Lottery tickets, cigarettes and beer are three things any shopper can find on Jeff Davis Highway. But if Mark Lilly has his way, locally grown okra, beets, fresh maple syrup and locally canned apple butter soon will be easily available to the many low-income families that live along this disadvantaged city corridor.
For about three hours last Thursday night, Lilly brought his idea — and his converted school bus full of vegetables and other farm products — to the parking lot of the Satellite Restaurant for City Councilwoman Reva Trammell's monthly constituent meeting.
“It was very emotional,” says Lilly, a Varina native who lives in Henrico's suburban North Side. He got the idea for his magic vegetable bus about two years ago as a way to bring the resurgent farmers' market scene to the communities that are most in need of nutritious food alternatives. His business, Farm to Family (Farmtofamilyonline.com), aims to become a mobile distributor for local farmers.
Invited to speak to Trammell's constituency, Lilly says he spent much of the three hours in his bus selling produce and answering questions.
“There was a trailer park close by and some families came by — they were really grateful, asking when I was coming back,” he says. “A lot of them don't have cars and there are no local fresh markets where they can get this kind of stuff.”
Lilly began taking his bus full of produce to local farmers' markets only about two weeks ago after outfitting it as a barn-themed mobile market, and it's not just people along Jefferson Davis that have responded positively.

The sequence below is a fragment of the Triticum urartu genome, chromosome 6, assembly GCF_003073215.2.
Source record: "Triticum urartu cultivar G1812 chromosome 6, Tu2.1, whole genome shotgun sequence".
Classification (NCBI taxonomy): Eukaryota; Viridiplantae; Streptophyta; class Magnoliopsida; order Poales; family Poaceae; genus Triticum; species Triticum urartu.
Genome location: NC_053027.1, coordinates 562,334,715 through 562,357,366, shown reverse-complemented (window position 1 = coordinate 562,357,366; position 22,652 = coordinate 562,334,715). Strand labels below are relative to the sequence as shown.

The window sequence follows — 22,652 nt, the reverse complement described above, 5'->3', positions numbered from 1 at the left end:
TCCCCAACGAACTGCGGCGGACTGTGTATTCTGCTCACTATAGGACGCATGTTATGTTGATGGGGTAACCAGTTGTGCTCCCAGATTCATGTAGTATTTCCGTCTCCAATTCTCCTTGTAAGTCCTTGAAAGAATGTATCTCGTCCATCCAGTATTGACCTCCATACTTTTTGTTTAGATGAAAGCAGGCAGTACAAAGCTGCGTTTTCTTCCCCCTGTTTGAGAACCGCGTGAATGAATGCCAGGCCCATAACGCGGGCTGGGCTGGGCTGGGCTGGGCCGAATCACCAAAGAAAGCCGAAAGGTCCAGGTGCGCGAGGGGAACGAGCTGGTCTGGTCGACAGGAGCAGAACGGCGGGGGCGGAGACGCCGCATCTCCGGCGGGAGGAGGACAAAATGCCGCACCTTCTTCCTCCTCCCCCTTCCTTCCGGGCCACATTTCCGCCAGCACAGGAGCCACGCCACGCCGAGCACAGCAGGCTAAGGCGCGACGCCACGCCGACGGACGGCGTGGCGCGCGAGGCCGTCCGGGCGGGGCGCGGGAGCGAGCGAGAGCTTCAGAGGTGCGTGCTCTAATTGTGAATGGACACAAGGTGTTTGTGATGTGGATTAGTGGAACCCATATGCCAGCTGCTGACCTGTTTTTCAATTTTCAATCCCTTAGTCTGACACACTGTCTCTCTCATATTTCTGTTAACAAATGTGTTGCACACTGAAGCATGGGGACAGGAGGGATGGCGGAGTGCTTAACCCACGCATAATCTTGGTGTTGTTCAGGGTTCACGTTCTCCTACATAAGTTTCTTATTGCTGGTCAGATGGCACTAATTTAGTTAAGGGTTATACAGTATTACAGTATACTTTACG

Karen Atkinson operates the Market Umbrella, a cooperative marketing effort to boost Richmond's buy-local scene. She calls Lilly's idea a dream come true that has the potential to literally drive across the divide long preventing markets from reaching low-income consumers.
“It's bringing it to the people instead of the people coming to the market,” says Atkinson, who shares Lilly's vision of establishing a bus route throughout the city upon which he would sell produce grown by local farmers and provide how-to programs on urban gardening in low-income city neighborhoods.
Where markets have had little trouble taking off in the city's more affluent neighborhoods — the South of the James Market in Forest Hill Park has been the most popular of a handful of recent new city markets — Atkinson and Lilly both see the less-affluent areas as those most in need of locally grown, healthy food alternatives.
Trammell couldn't agree more. On Sunday she launched her district's own market, also organized under Atkinson's Market Umbrella. The twice-monthly Hickory Hill International Market also aims at the area's growing Hispanic and Asian communities.
About 30 people showed up under threatening, rain-laden skies to buy Hanover tomatoes and Swiss chard, Trammell says — things that don't usually make dinner tables here.
“This is something that's really been needed,” she says. “So many people on the Jefferson Davis corridor don't have cars. … now the [Farm to Family] bus will come to them.”